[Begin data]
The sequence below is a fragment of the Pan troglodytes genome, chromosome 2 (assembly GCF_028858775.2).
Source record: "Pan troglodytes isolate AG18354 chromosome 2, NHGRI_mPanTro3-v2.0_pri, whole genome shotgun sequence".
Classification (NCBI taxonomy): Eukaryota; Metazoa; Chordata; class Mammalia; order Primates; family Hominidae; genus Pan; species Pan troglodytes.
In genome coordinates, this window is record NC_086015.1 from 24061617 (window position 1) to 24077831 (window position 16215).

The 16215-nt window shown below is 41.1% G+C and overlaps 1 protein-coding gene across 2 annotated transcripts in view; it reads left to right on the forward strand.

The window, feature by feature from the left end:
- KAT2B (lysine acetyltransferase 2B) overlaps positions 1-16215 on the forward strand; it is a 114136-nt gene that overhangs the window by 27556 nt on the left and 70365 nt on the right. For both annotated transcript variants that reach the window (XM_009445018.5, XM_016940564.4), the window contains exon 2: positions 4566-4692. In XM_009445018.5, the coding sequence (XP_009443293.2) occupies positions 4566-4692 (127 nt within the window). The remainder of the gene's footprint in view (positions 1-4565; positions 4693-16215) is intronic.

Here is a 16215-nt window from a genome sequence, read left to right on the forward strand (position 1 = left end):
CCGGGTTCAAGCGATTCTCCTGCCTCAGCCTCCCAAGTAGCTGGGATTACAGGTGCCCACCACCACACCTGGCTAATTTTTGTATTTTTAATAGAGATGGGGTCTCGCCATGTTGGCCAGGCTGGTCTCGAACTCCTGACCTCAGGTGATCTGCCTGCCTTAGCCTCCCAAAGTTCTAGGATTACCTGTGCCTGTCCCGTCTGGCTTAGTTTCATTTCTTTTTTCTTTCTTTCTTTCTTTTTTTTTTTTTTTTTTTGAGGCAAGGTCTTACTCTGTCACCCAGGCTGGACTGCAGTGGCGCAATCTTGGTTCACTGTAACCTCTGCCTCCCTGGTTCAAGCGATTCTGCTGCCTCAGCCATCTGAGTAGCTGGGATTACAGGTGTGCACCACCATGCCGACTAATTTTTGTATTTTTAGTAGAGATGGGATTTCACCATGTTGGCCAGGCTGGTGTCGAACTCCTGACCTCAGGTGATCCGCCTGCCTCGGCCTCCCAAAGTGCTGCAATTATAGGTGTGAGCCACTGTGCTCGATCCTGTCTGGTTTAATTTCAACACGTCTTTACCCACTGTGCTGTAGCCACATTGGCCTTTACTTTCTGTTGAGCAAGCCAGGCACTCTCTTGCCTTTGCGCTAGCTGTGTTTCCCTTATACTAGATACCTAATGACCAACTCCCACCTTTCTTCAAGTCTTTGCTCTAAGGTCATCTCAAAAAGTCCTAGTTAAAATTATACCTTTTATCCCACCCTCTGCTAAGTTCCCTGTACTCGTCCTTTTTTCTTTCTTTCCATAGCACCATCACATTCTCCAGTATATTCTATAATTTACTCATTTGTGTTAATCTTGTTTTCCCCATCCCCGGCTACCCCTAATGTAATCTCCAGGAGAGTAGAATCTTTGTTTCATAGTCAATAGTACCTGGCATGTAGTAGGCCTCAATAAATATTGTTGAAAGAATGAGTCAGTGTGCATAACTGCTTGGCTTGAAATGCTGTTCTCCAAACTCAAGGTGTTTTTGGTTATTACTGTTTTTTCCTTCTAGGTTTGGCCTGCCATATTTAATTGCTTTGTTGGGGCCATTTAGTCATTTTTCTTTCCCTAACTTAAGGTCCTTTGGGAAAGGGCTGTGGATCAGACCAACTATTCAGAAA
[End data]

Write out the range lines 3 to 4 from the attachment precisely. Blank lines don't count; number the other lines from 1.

Classification (NCBI taxonomy): Eukaryota; Metazoa; Chordata; class Mammalia; order Primates; family Hominidae; genus Pan; species Pan troglodytes.
In genome coordinates, this window is record NC_086015.1 from 24061617 (window position 1) to 24077831 (window position 16215).